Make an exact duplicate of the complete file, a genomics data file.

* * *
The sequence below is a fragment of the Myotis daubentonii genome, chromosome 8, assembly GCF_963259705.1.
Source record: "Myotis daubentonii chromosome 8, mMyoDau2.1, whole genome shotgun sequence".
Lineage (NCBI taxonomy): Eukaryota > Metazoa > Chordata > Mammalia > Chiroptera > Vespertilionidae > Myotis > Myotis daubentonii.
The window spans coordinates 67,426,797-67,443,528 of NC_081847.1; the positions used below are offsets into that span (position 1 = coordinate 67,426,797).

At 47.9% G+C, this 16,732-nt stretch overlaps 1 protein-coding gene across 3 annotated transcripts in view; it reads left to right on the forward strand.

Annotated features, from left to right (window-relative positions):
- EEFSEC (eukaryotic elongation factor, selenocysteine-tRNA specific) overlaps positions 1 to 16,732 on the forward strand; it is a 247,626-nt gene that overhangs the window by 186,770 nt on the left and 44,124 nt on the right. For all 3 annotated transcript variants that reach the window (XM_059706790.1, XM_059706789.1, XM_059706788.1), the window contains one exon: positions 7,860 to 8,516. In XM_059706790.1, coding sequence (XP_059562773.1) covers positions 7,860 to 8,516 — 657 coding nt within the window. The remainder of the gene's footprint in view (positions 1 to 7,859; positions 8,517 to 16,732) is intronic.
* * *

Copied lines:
The sequence below is a fragment of the Myotis daubentonii genome, chromosome 8, assembly GCF_963259705.1.
Source record: "Myotis daubentonii chromosome 8, mMyoDau2.1, whole genome shotgun sequence".
Lineage (NCBI taxonomy): Eukaryota > Metazoa > Chordata > Mammalia > Chiroptera > Vespertilionidae > Myotis > Myotis daubentonii.
The window spans coordinates 67,426,797-67,443,528 of NC_081847.1; the positions used below are offsets into that span (position 1 = coordinate 67,426,797).

At 47.9% G+C, this 16,732-nt stretch overlaps 1 protein-coding gene across 3 annotated transcripts in view; it reads left to right on the forward strand.

Annotated features, from left to right (window-relative positions):
- EEFSEC (eukaryotic elongation factor, selenocysteine-tRNA specific) overlaps positions 1 to 16,732 on the forward strand; it is a 247,626-nt gene that overhangs the window by 186,770 nt on the left and 44,124 nt on the right. For all 3 annotated transcript variants that reach the window (XM_059706790.1, XM_059706789.1, XM_059706788.1), the window contains one exon: positions 7,860 to 8,516. In XM_059706790.1, coding sequence (XP_059562773.1) covers positions 7,860 to 8,516 — 657 coding nt within the window. The remainder of the gene's footprint in view (positions 1 to 7,859; positions 8,517 to 16,732) is intronic.